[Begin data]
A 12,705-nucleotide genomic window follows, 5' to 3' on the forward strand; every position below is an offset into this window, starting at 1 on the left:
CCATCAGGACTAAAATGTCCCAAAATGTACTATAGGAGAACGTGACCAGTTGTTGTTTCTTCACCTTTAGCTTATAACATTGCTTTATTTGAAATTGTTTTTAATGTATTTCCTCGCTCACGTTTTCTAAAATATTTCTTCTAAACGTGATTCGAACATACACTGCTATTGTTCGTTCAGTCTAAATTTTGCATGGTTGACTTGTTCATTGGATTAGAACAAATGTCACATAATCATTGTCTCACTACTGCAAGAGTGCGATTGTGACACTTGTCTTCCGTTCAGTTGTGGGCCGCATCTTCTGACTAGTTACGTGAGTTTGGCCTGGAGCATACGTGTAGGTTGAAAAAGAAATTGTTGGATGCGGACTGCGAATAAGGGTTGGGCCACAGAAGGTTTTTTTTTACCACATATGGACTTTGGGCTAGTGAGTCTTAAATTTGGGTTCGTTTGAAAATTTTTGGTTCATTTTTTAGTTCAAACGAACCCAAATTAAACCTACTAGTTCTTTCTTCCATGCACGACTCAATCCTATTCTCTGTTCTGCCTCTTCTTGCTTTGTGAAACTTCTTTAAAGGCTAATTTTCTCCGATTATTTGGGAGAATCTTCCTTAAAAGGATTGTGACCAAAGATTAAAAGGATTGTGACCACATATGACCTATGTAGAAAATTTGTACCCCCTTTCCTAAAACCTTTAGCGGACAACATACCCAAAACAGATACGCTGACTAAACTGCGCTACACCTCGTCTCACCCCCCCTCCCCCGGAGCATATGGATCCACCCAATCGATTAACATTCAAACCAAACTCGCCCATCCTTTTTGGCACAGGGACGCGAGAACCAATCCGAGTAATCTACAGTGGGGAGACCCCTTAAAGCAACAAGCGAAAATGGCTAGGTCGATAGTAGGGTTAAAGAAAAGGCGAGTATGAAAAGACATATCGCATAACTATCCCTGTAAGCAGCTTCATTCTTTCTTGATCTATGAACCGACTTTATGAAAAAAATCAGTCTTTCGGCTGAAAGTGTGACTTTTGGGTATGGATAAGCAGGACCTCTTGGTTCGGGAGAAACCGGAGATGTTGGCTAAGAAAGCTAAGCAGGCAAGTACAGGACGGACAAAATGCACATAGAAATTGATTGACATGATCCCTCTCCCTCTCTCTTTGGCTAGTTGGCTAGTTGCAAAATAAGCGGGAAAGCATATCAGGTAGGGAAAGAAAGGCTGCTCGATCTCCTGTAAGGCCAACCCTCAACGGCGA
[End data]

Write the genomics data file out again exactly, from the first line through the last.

A 12,705-nucleotide genomic window follows, 5' to 3' on the forward strand; every position below is an offset into this window, starting at 1 on the left:
CCATCAGGACTAAAATGTCCCAAAATGTACTATAGGAGAACGTGACCAGTTGTTGTTTCTTCACCTTTAGCTTATAACATTGCTTTATTTGAAATTGTTTTTAATGTATTTCCTCGCTCACGTTTTCTAAAATATTTCTTCTAAACGTGATTCGAACATACACTGCTATTGTTCGTTCAGTCTAAATTTTGCATGGTTGACTTGTTCATTGGATTAGAACAAATGTCACATAATCATTGTCTCACTACTGCAAGAGTGCGATTGTGACACTTGTCTTCCGTTCAGTTGTGGGCCGCATCTTCTGACTAGTTACGTGAGTTTGGCCTGGAGCATACGTGTAGGTTGAAAAAGAAATTGTTGGATGCGGACTGCGAATAAGGGTTGGGCCACAGAAGGTTTTTTTTTACCACATATGGACTTTGGGCTAGTGAGTCTTAAATTTGGGTTCGTTTGAAAATTTTTGGTTCATTTTTTAGTTCAAACGAACCCAAATTAAACCTACTAGTTCTTTCTTCCATGCACGACTCAATCCTATTCTCTGTTCTGCCTCTTCTTGCTTTGTGAAACTTCTTTAAAGGCTAATTTTCTCCGATTATTTGGGAGAATCTTCCTTAAAAGGATTGTGACCAAAGATTAAAAGGATTGTGACCACATATGACCTATGTAGAAAATTTGTACCCCCTTTCCTAAAACCTTTAGCGGACAACATACCCAAAACAGATACGCTGACTAAACTGCGCTACACCTCGTCTCACCCCCCCTCCCCCGGAGCATATGGATCCACCCAATCGATTAACATTCAAACCAAACTCGCCCATCCTTTTTGGCACAGGGACGCGAGAACCAATCCGAGTAATCTACAGTGGGGAGACCCCTTAAAGCAACAAGCGAAAATGGCTAGGTCGATAGTAGGGTTAAAGAAAAGGCGAGTATGAAAAGACATATCGCATAACTATCCCTGTAAGCAGCTTCATTCTTTCTTGATCTATGAACCGACTTTATGAAAAAAATCAGTCTTTCGGCTGAAAGTGTGACTTTTGGGTATGGATAAGCAGGACCTCTTGGTTCGGGAGAAACCGGAGATGTTGGCTAAGAAAGCTAAGCAGGCAAGTACAGGACGGACAAAATGCACATAGAAATTGATTGACATGATCCCTCTCCCTCTCTCTTTGGCTAGTTGGCTAGTTGCAAAATAAGCGGGAAAGCATATCAGGTAGGGAAAGAAAGGCTGCTCGATCTCCTGTAAGGCCAACCCTCAACGGCGA